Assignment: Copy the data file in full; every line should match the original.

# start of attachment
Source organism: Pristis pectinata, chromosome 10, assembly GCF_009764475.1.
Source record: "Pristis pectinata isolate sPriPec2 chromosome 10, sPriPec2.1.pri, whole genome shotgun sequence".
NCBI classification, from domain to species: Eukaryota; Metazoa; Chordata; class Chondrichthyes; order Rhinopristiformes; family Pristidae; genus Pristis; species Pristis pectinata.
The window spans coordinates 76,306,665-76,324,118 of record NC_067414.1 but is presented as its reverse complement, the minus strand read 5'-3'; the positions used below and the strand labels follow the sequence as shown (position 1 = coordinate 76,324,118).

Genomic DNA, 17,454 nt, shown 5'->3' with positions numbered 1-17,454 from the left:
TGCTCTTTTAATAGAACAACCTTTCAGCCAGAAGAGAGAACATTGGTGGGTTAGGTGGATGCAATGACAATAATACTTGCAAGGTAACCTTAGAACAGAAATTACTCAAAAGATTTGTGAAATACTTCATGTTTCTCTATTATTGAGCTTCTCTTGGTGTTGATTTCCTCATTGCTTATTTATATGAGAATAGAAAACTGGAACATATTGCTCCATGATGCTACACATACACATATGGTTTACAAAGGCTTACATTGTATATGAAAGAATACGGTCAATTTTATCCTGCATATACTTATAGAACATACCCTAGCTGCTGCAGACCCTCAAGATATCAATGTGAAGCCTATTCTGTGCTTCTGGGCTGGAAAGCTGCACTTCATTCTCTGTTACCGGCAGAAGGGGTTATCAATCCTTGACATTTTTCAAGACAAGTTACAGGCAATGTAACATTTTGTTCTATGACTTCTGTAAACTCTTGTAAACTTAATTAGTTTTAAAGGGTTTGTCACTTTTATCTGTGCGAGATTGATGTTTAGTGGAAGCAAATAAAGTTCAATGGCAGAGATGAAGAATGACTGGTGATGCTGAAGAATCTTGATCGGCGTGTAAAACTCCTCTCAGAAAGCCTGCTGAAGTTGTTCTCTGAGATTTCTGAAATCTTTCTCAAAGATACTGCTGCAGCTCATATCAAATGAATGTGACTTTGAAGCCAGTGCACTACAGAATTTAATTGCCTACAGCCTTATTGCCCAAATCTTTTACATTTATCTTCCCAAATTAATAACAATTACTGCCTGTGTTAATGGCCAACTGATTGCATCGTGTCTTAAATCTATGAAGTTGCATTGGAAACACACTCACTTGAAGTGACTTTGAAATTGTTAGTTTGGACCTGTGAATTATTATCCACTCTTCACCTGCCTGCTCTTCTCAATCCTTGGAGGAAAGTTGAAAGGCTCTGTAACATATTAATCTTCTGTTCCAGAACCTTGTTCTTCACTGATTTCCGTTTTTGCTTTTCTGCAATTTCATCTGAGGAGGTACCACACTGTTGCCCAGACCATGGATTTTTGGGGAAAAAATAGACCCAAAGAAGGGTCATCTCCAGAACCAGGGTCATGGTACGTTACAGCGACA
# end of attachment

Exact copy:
Source organism: Pristis pectinata, chromosome 10, assembly GCF_009764475.1.
Source record: "Pristis pectinata isolate sPriPec2 chromosome 10, sPriPec2.1.pri, whole genome shotgun sequence".
NCBI classification, from domain to species: Eukaryota; Metazoa; Chordata; class Chondrichthyes; order Rhinopristiformes; family Pristidae; genus Pristis; species Pristis pectinata.
The window spans coordinates 76,306,665-76,324,118 of record NC_067414.1 but is presented as its reverse complement, the minus strand read 5'-3'; the positions used below and the strand labels follow the sequence as shown (position 1 = coordinate 76,324,118).

Genomic DNA, 17,454 nt, shown 5'->3' with positions numbered 1-17,454 from the left:
TGCTCTTTTAATAGAACAACCTTTCAGCCAGAAGAGAGAACATTGGTGGGTTAGGTGGATGCAATGACAATAATACTTGCAAGGTAACCTTAGAACAGAAATTACTCAAAAGATTTGTGAAATACTTCATGTTTCTCTATTATTGAGCTTCTCTTGGTGTTGATTTCCTCATTGCTTATTTATATGAGAATAGAAAACTGGAACATATTGCTCCATGATGCTACACATACACATATGGTTTACAAAGGCTTACATTGTATATGAAAGAATACGGTCAATTTTATCCTGCATATACTTATAGAACATACCCTAGCTGCTGCAGACCCTCAAGATATCAATGTGAAGCCTATTCTGTGCTTCTGGGCTGGAAAGCTGCACTTCATTCTCTGTTACCGGCAGAAGGGGTTATCAATCCTTGACATTTTTCAAGACAAGTTACAGGCAATGTAACATTTTGTTCTATGACTTCTGTAAACTCTTGTAAACTTAATTAGTTTTAAAGGGTTTGTCACTTTTATCTGTGCGAGATTGATGTTTAGTGGAAGCAAATAAAGTTCAATGGCAGAGATGAAGAATGACTGGTGATGCTGAAGAATCTTGATCGGCGTGTAAAACTCCTCTCAGAAAGCCTGCTGAAGTTGTTCTCTGAGATTTCTGAAATCTTTCTCAAAGATACTGCTGCAGCTCATATCAAATGAATGTGACTTTGAAGCCAGTGCACTACAGAATTTAATTGCCTACAGCCTTATTGCCCAAATCTTTTACATTTATCTTCCCAAATTAATAACAATTACTGCCTGTGTTAATGGCCAACTGATTGCATCGTGTCTTAAATCTATGAAGTTGCATTGGAAACACACTCACTTGAAGTGACTTTGAAATTGTTAGTTTGGACCTGTGAATTATTATCCACTCTTCACCTGCCTGCTCTTCTCAATCCTTGGAGGAAAGTTGAAAGGCTCTGTAACATATTAATCTTCTGTTCCAGAACCTTGTTCTTCACTGATTTCCGTTTTTGCTTTTCTGCAATTTCATCTGAGGAGGTACCACACTGTTGCCCAGACCATGGATTTTTGGGGAAAAAATAGACCCAAAGAAGGGTCATCTCCAGAACCAGGGTCATGGTACGTTACAGCGACA